Financial Director Reading Contract Of Partnership
Financial director reading contract of partnership

A contract between two parties contains express agreements or covenants that describe the obligations of each party to perform under the contract. But in addition to the express covenants, contracts also contain implied covenants. Arizona recognizes an implied duty of good faith and fair dealing in every contract. The exercise of good faith should result in the fulfillment of the reasonable expectations of the parties at the time they formed the contract. Alternatively, acting in bad faith “violate(s) community standards of decency, fairness or reasonableness.” These concepts are applied to a variety of contracts but are most relevant in contracts where one party has discretion in performing his obligations. The court must interpret what constitutes bad faith in the contract when a dispute arises.

The purpose of these implied covenants is to prevent one party from acting in such a way that the counterparty is deprived of the benefits that he intended to receive under the contract. In Arizona, this duty is construed broadly. The implied duty can be breached by almost any type of conduct that prevents the aggrieved party from obtaining his bargained-for benefits. Arizona courts view implied covenants as a part of the contract in the same way that express terms are a part of the contract. However, they are also distinct obligations, so the breach of an implied covenant is a separate and independent cause of action from the breach of express covenants in the contract.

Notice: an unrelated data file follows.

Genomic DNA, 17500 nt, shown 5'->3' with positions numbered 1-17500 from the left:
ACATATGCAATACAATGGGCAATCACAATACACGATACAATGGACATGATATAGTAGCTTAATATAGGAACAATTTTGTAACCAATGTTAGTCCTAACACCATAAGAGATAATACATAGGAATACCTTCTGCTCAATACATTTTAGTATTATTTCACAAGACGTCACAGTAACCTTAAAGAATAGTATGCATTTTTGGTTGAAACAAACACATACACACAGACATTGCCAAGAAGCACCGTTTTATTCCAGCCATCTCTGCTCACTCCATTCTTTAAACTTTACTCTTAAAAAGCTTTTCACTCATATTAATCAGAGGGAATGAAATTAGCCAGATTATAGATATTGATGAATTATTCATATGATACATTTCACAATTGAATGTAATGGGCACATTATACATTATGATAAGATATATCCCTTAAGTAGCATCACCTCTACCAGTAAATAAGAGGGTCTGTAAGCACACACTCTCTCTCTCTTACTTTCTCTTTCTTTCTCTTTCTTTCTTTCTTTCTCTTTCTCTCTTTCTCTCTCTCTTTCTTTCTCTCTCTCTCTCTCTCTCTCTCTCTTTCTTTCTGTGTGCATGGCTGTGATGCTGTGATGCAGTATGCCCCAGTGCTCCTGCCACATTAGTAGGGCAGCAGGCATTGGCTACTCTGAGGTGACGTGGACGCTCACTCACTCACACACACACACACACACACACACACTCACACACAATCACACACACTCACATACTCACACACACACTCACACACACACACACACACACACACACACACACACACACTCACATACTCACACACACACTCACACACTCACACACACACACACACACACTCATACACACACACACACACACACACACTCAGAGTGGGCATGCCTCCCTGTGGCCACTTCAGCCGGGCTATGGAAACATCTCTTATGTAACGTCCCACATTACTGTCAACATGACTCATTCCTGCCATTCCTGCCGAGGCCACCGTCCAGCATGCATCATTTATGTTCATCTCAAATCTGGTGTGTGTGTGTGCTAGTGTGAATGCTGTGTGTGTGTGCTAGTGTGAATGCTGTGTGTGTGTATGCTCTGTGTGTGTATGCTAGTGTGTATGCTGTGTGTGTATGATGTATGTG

The leading case in Arizona on the implied duty of good faith and fair dealing is Wells Fargo Bank v. Arizona Laborers, 201 Ariz. 474, 60, 38 P.3d 12 (2002). In that case, a borrower secured funding for a commercial project with a bank and a collection of pension funds in a triparty agreement. The funds provided permanent financing for the loan. The borrower was subsequently in default on the permanent loan. The funds claimed that the bank had an implied duty to disclose that the buyer had financial troubles. While the bank was not required to make such disclosures under any provision of the agreement, the Court found that the failure to disclose might have been contrary to the Funds’ justified expectation under the agreement, and therefore could constitute a breach of the implied covenant of good faith and fair dealing.

Discuss your contract with an experienced attorney to determine whether the other party has complied with the implied covenants of good faith and fair dealing.

Chernoff Law handles business and real estate litigation matters throughout Arizona. Contact us by calling 480-719-7307 to discuss your legal matter.